The advancement in research is required to improve health and reduce suffering. It relies on the acquisition of new knowledge of functional anomalies produced from the disease and their control by medications. Different experimental approaches, in vitro, in vivo, or even ex vivo are used to obtain this information. Laboratory projects based on in vitro models permit the exploration of new paths of research on cellular types of interest. Studies performed directly on "the living" are essential to understand the complex interactions that exist between the organs and the cells. Animal models are also essential for the discovery of new medications, and to assess their efficacy and innocuousness.
Research protocols that involve animals undergo strict evaluations by animal care committees of the institutions, and by the granting agencies or other funding sources to assure high scientific significance of the project and the ethical use of the animals. The participating research groups to the ERTB respect the rules of the three R’s (reduction, refinement, replacement) in planning their projects.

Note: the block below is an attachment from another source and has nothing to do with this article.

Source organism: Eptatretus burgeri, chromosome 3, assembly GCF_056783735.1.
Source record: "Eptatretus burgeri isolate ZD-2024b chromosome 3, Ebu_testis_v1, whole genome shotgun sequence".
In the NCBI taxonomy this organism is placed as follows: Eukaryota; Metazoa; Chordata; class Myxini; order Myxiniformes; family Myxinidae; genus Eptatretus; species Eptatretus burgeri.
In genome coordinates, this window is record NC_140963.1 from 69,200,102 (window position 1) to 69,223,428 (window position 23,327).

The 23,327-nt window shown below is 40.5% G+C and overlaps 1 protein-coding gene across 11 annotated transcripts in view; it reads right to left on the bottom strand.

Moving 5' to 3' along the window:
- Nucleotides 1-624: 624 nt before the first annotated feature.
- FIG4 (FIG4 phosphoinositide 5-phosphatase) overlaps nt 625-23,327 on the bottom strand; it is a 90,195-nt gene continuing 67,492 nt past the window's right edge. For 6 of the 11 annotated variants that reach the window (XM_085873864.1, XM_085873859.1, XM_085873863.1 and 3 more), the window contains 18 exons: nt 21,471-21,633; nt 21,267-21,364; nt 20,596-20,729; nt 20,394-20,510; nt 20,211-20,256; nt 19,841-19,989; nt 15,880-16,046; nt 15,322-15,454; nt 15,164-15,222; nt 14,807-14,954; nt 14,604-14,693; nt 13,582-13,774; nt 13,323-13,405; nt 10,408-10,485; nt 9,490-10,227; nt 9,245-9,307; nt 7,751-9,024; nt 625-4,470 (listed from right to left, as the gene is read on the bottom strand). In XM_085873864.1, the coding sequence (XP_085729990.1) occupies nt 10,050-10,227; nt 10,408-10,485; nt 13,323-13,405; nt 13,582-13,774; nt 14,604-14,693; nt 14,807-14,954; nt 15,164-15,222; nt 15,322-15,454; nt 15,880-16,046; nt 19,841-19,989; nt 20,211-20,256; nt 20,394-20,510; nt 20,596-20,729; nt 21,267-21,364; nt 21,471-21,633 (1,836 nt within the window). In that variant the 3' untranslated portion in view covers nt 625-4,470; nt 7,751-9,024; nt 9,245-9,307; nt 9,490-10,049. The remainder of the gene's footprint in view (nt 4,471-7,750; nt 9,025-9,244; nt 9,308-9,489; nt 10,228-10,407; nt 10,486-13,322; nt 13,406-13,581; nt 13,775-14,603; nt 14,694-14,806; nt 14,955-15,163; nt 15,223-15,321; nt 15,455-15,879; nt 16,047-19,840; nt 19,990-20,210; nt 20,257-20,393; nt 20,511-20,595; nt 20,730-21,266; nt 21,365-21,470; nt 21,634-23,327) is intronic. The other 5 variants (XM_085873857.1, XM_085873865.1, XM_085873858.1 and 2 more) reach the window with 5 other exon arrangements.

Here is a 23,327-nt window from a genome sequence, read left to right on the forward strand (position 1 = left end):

- The "reduction" aspect ensures that the minimum number of animals be used within appropriate limits to obtain exploitable statistical results.
- The "refinement" regroups two important points. The first consists of using an animal research model that accurately represents the disease being studied. The second is to assure that the stress, discomfort, and pain associated with the research, if at all, are reduced to the minimum.
- The "replacement" pertains to the verification that the proposed project cannot be carried out by in vitro studies instead of in vivo.
The participating centers of the ERTB study diseases that develop naturally within the species, and that are of major importance for the health of horses and their owners, and the equine industry. As they also share similarities with asthma, the ERTB facilitates successful collaboration to foster scientific advancements for man and for the horse. The different participating centers follow the strict ethical regulations of their institution and country. The Faculty of Veterinary Medicine of the University of Montreal, the hosting center of the ERTB, conforms to the rules of CCAC (Canadian Council on Animal Care) and to the CÉUA (Ethics Committee on Animal Use).